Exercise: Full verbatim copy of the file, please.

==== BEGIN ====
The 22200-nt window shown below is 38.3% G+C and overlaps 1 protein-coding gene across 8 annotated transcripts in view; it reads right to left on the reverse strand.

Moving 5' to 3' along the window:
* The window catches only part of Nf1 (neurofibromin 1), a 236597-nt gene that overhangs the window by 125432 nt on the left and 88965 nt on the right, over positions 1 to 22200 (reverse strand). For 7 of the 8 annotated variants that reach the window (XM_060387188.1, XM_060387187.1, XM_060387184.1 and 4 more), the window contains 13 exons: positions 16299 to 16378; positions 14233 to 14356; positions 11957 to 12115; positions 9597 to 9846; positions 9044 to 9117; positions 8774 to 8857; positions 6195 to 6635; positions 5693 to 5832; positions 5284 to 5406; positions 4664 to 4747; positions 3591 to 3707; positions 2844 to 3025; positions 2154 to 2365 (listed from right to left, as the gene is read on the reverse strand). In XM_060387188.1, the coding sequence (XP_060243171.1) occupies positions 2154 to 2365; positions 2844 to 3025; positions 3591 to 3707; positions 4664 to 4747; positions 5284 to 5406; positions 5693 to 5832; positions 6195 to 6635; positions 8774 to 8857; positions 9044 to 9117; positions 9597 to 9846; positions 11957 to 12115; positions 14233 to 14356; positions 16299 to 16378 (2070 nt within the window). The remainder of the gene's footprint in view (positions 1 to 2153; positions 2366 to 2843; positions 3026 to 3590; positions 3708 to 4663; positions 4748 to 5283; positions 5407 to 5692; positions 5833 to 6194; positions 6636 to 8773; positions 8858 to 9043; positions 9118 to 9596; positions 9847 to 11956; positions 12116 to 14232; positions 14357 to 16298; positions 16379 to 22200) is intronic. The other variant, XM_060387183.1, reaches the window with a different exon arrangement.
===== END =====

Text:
The 22200-nt window shown below is 38.3% G+C and overlaps 1 protein-coding gene across 8 annotated transcripts in view; it reads right to left on the reverse strand.

Moving 5' to 3' along the window:
* The window catches only part of Nf1 (neurofibromin 1), a 236597-nt gene that overhangs the window by 125432 nt on the left and 88965 nt on the right, over positions 1 to 22200 (reverse strand). For 7 of the 8 annotated variants that reach the window (XM_060387188.1, XM_060387187.1, XM_060387184.1 and 4 more), the window contains 13 exons: positions 16299 to 16378; positions 14233 to 14356; positions 11957 to 12115; positions 9597 to 9846; positions 9044 to 9117; positions 8774 to 8857; positions 6195 to 6635; positions 5693 to 5832; positions 5284 to 5406; positions 4664 to 4747; positions 3591 to 3707; positions 2844 to 3025; positions 2154 to 2365 (listed from right to left, as the gene is read on the reverse strand). In XM_060387188.1, the coding sequence (XP_060243171.1) occupies positions 2154 to 2365; positions 2844 to 3025; positions 3591 to 3707; positions 4664 to 4747; positions 5284 to 5406; positions 5693 to 5832; positions 6195 to 6635; positions 8774 to 8857; positions 9044 to 9117; positions 9597 to 9846; positions 11957 to 12115; positions 14233 to 14356; positions 16299 to 16378 (2070 nt within the window). The remainder of the gene's footprint in view (positions 1 to 2153; positions 2366 to 2843; positions 3026 to 3590; positions 3708 to 4663; positions 4748 to 5283; positions 5407 to 5692; positions 5833 to 6194; positions 6636 to 8773; positions 8858 to 9043; positions 9118 to 9596; positions 9847 to 11956; positions 12116 to 14232; positions 14357 to 16298; positions 16379 to 22200) is intronic. The other variant, XM_060387183.1, reaches the window with a different exon arrangement.